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Publication numberUS7599450 B2
Publication typeGrant
Application numberUS 10/771,813
Publication dateOct 6, 2009
Filing dateFeb 3, 2004
Priority dateFeb 3, 2004
Fee statusPaid
Also published asUS20050169412
Publication number10771813, 771813, US 7599450 B2, US 7599450B2, US-B2-7599450, US7599450 B2, US7599450B2
InventorsXueshi Yang, Erozan Kurtas
Original AssigneeSeagate Technology
Export CitationBiBTeX, EndNote, RefMan
External Links: USPTO, USPTO Assignment, Espacenet
Pattern-dependent equalization and detection
US 7599450 B2
Abstract
A system for pattern dependent equalization has an equalizer bank and a detector. The equalizer bank has a plurality of equalizers, which are each tuned to a selected data pattern. The detector may be a standard sequence detector or a modified Viterbi detector, which calculates the branch metric using a pattern dependent equalized output and a pattern-dependent target. A method of decoding data uses a pattern dependent equalizer bank. The pattern dependent equalizer bank processes a segment of a bit sequence to produce an equalized pattern-dependent output for each equalizer in parallel. The detector then detects the bit sequence using the branch metric calculation to select the smallest accumulated path metric.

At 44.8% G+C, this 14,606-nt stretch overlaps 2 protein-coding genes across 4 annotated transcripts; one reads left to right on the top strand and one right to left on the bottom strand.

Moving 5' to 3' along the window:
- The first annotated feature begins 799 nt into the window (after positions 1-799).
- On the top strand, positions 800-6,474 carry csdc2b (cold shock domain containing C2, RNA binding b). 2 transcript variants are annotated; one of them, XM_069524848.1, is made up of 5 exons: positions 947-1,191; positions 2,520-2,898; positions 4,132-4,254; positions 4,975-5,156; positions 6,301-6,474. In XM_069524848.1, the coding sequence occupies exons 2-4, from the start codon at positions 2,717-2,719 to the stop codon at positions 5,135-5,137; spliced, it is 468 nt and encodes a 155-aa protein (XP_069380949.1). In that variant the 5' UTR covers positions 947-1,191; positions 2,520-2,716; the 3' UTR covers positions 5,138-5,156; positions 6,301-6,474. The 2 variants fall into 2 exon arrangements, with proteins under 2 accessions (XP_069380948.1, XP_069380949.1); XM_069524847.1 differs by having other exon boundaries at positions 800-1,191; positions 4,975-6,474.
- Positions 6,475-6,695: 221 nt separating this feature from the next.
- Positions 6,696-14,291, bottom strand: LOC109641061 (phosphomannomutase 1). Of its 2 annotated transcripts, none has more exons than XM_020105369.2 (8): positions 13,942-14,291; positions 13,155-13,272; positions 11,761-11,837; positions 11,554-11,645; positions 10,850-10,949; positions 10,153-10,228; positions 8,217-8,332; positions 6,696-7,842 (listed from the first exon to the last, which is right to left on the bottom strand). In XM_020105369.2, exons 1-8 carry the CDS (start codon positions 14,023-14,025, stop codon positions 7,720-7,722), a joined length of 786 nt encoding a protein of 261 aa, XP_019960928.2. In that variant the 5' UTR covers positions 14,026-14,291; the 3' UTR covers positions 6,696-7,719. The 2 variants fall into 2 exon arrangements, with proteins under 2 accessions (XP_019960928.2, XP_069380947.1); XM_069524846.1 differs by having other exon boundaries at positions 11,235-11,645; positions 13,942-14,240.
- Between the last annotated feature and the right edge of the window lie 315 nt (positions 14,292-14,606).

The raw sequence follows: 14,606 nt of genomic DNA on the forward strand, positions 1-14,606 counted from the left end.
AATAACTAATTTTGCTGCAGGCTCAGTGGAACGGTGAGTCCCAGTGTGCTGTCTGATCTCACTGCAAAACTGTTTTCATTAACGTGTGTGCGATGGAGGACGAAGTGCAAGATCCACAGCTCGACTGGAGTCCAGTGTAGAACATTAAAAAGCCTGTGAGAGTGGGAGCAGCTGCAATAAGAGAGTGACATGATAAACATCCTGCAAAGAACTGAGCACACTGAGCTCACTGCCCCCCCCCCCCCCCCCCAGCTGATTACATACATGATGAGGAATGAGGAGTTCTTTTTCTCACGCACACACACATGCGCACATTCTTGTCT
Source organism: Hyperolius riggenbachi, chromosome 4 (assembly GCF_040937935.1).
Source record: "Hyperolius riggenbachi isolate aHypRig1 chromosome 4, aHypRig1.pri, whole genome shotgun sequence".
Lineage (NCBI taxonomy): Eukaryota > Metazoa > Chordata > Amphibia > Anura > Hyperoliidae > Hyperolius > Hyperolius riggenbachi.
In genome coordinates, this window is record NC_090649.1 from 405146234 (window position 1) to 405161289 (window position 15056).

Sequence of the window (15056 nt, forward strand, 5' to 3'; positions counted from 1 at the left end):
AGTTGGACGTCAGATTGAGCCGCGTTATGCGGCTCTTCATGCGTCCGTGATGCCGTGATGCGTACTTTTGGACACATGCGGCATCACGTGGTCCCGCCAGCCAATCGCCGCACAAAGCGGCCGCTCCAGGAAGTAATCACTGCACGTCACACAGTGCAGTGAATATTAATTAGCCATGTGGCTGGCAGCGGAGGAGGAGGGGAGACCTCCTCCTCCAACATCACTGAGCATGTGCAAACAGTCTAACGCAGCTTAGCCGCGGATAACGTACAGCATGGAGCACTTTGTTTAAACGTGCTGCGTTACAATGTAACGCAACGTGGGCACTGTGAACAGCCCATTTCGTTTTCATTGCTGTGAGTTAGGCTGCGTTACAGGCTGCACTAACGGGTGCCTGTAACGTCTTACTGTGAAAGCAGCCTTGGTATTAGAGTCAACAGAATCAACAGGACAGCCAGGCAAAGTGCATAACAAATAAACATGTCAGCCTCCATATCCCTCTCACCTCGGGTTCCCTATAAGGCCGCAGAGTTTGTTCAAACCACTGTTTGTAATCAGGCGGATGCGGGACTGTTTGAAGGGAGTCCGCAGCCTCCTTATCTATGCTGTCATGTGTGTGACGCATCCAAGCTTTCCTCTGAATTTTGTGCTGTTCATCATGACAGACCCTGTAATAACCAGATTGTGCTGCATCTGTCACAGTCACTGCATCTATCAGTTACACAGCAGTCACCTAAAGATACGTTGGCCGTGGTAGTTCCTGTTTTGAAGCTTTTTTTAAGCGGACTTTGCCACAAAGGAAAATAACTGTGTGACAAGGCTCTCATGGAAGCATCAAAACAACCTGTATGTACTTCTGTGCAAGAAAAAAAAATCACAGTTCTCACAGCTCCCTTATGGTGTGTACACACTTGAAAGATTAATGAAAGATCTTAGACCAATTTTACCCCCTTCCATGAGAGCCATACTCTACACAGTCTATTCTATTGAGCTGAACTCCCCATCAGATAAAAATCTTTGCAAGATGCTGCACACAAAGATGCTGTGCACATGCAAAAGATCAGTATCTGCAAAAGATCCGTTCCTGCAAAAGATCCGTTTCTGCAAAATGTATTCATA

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Claims(8)
1. A method of decoding data comprising:
tuning each equalizer of a bank of equalizers to a bit pattern, wherein tuning each equalizer includes selecting an equalizer from the bank of equalizers, sending known data to the selected equalizer, calculating a difference between an output signal from the selected equalizer and a target output signal, and tuning the selected equalizer to reduce the difference;
processing a segment of a received signal in a bank of equalizers, each equalizer tuned to a different bit pattern and an equalization target to produce an equalized output for each equalizer; and
detecting a bit sequence using a branch metric calculation to process the equalized output.
2. The method of claim 1 wherein the step of processing comprises:
dividing the segment of the received signal into finite overlapped segments, and
calculating an equalized output for each of the finite segments with the bank of equalizers.
3. The method of claim 1 wherein the equalized output is used in sequence detection according to the bit pattern associated with the equalizer for each equalizer of the bank of equalizers.
4. The method of claim 1 wherein a number of equalizers in the bank of equalizers is determined by a maximum number of possible states for a selected pattern window.
5. The method of claim 1 wherein the branch metric calculation is a square of a difference between a received signal sample and a desired target signal determined by a state transition.
6. The method of claim 1 wherein the equalization target is pattern-dependent.
7. The method of claim 1 wherein the branch metric calculation is based on a noise whitening principle when noise in the received signal is correlated.
8. The method of claim 1 branch metric calculation is based on a covariance matrix of noise when noise in the received signal is correlated.
Description
CROSS-REFERENCE TO RELATED APPLICATION(S)

None.

BACKGROUND OF THE INVENTION

The present invention relates to a system for combating pattern-dependent media noise in a signal. More particularly, the present invention relates to a system for reducing the total signal noise seen by a detector prior to detection using a pattern dependent equalization scheme.